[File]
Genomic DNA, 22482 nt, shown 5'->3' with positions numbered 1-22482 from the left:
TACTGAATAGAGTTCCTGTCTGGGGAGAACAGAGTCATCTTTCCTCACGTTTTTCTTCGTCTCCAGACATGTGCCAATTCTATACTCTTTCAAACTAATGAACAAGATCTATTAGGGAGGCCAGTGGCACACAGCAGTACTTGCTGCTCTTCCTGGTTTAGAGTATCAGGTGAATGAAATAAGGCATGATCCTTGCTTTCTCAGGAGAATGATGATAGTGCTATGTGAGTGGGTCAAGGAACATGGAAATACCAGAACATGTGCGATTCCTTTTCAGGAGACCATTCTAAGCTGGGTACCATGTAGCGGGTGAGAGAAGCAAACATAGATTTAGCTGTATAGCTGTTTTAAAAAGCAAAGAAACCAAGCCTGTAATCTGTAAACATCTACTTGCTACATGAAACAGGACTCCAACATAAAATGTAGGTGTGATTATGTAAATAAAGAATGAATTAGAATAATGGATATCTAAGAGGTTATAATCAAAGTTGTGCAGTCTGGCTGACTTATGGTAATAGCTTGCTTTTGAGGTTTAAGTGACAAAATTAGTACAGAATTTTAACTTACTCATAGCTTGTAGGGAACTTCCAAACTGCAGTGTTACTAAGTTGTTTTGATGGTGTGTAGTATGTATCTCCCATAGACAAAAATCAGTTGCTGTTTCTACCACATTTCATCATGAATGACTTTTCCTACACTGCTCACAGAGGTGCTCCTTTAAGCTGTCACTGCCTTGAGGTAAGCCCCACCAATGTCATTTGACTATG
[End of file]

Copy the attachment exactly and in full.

Genomic DNA, 22482 nt, shown 5'->3' with positions numbered 1-22482 from the left:
TACTGAATAGAGTTCCTGTCTGGGGAGAACAGAGTCATCTTTCCTCACGTTTTTCTTCGTCTCCAGACATGTGCCAATTCTATACTCTTTCAAACTAATGAACAAGATCTATTAGGGAGGCCAGTGGCACACAGCAGTACTTGCTGCTCTTCCTGGTTTAGAGTATCAGGTGAATGAAATAAGGCATGATCCTTGCTTTCTCAGGAGAATGATGATAGTGCTATGTGAGTGGGTCAAGGAACATGGAAATACCAGAACATGTGCGATTCCTTTTCAGGAGACCATTCTAAGCTGGGTACCATGTAGCGGGTGAGAGAAGCAAACATAGATTTAGCTGTATAGCTGTTTTAAAAAGCAAAGAAACCAAGCCTGTAATCTGTAAACATCTACTTGCTACATGAAACAGGACTCCAACATAAAATGTAGGTGTGATTATGTAAATAAAGAATGAATTAGAATAATGGATATCTAAGAGGTTATAATCAAAGTTGTGCAGTCTGGCTGACTTATGGTAATAGCTTGCTTTTGAGGTTTAAGTGACAAAATTAGTACAGAATTTTAACTTACTCATAGCTTGTAGGGAACTTCCAAACTGCAGTGTTACTAAGTTGTTTTGATGGTGTGTAGTATGTATCTCCCATAGACAAAAATCAGTTGCTGTTTCTACCACATTTCATCATGAATGACTTTTCCTACACTGCTCACAGAGGTGCTCCTTTAAGCTGTCACTGCCTTGAGGTAAGCCCCACCAATGTCATTTGACTATG